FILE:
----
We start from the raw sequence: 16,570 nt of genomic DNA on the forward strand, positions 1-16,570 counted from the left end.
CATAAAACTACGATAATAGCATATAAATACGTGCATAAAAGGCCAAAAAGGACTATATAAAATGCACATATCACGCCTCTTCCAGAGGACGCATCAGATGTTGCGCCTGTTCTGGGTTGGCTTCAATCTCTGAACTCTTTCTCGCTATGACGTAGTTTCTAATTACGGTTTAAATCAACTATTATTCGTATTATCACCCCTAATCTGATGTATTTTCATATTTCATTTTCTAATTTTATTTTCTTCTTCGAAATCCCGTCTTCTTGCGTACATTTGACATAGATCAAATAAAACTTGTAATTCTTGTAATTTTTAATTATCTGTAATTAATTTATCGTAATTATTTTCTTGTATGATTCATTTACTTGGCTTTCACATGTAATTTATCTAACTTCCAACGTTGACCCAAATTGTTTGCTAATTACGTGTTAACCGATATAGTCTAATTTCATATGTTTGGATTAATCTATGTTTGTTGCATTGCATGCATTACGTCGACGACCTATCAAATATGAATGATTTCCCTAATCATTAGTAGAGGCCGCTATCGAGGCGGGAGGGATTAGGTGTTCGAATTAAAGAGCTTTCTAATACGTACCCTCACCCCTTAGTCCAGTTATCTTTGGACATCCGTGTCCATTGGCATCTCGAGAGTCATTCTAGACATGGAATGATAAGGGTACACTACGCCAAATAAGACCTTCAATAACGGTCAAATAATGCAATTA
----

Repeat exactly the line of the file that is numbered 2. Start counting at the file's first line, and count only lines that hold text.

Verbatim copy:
CATAAAACTACGATAATAGCATATAAATACGTGCATAAAAGGCCAAAAAGGACTATATAAAATGCACATATCACGCCTCTTCCAGAGGACGCATCAGATGTTGCGCCTGTTCTGGGTTGGCTTCAATCTCTGAACTCTTTCTCGCTATGACGTAGTTTCTAATTACGGTTTAAATCAACTATTATTCGTATTATCACCCCTAATCTGATGTATTTTCATATTTCATTTTCTAATTTTATTTTCTTCTTCGAAATCCCGTCTTCTTGCGTACATTTGACATAGATCAAATAAAACTTGTAATTCTTGTAATTTTTAATTATCTGTAATTAATTTATCGTAATTATTTTCTTGTATGATTCATTTACTTGGCTTTCACATGTAATTTATCTAACTTCCAACGTTGACCCAAATTGTTTGCTAATTACGTGTTAACCGATATAGTCTAATTTCATATGTTTGGATTAATCTATGTTTGTTGCATTGCATGCATTACGTCGACGACCTATCAAATATGAATGATTTCCCTAATCATTAGTAGAGGCCGCTATCGAGGCGGGAGGGATTAGGTGTTCGAATTAAAGAGCTTTCTAATACGTACCCTCACCCCTTAGTCCAGTTATCTTTGGACATCCGTGTCCATTGGCATCTCGAGAGTCATTCTAGACATGGAATGATAAGGGTACACTACGCCAAATAAGACCTTCAATAACGGTCAAATAATGCAATTA